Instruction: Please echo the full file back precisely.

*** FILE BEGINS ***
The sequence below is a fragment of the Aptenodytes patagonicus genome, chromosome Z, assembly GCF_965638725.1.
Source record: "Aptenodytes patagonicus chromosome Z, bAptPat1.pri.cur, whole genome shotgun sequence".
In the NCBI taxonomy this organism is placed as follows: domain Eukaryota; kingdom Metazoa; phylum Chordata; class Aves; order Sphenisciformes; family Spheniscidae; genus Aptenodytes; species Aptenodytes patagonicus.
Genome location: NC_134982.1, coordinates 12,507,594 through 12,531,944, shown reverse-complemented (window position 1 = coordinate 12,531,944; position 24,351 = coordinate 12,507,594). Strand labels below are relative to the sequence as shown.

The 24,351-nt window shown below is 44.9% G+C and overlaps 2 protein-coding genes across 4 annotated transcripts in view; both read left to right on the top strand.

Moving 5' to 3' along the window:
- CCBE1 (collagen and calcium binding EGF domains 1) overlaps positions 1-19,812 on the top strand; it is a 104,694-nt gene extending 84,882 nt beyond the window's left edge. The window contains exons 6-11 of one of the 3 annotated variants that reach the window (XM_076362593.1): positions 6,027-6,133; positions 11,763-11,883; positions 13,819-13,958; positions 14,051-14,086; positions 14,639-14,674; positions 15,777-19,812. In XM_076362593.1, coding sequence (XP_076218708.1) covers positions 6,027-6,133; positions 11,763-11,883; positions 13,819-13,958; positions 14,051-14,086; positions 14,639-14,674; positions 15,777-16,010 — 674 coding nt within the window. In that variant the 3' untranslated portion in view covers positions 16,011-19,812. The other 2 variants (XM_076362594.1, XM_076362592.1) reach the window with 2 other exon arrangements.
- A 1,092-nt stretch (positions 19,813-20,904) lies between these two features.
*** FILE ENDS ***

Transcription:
The sequence below is a fragment of the Aptenodytes patagonicus genome, chromosome Z, assembly GCF_965638725.1.
Source record: "Aptenodytes patagonicus chromosome Z, bAptPat1.pri.cur, whole genome shotgun sequence".
In the NCBI taxonomy this organism is placed as follows: domain Eukaryota; kingdom Metazoa; phylum Chordata; class Aves; order Sphenisciformes; family Spheniscidae; genus Aptenodytes; species Aptenodytes patagonicus.
Genome location: NC_134982.1, coordinates 12,507,594 through 12,531,944, shown reverse-complemented (window position 1 = coordinate 12,531,944; position 24,351 = coordinate 12,507,594). Strand labels below are relative to the sequence as shown.

The 24,351-nt window shown below is 44.9% G+C and overlaps 2 protein-coding genes across 4 annotated transcripts in view; both read left to right on the top strand.

Moving 5' to 3' along the window:
- CCBE1 (collagen and calcium binding EGF domains 1) overlaps positions 1-19,812 on the top strand; it is a 104,694-nt gene extending 84,882 nt beyond the window's left edge. The window contains exons 6-11 of one of the 3 annotated variants that reach the window (XM_076362593.1): positions 6,027-6,133; positions 11,763-11,883; positions 13,819-13,958; positions 14,051-14,086; positions 14,639-14,674; positions 15,777-19,812. In XM_076362593.1, coding sequence (XP_076218708.1) covers positions 6,027-6,133; positions 11,763-11,883; positions 13,819-13,958; positions 14,051-14,086; positions 14,639-14,674; positions 15,777-16,010 — 674 coding nt within the window. In that variant the 3' untranslated portion in view covers positions 16,011-19,812. The other 2 variants (XM_076362594.1, XM_076362592.1) reach the window with 2 other exon arrangements.
- A 1,092-nt stretch (positions 19,813-20,904) lies between these two features.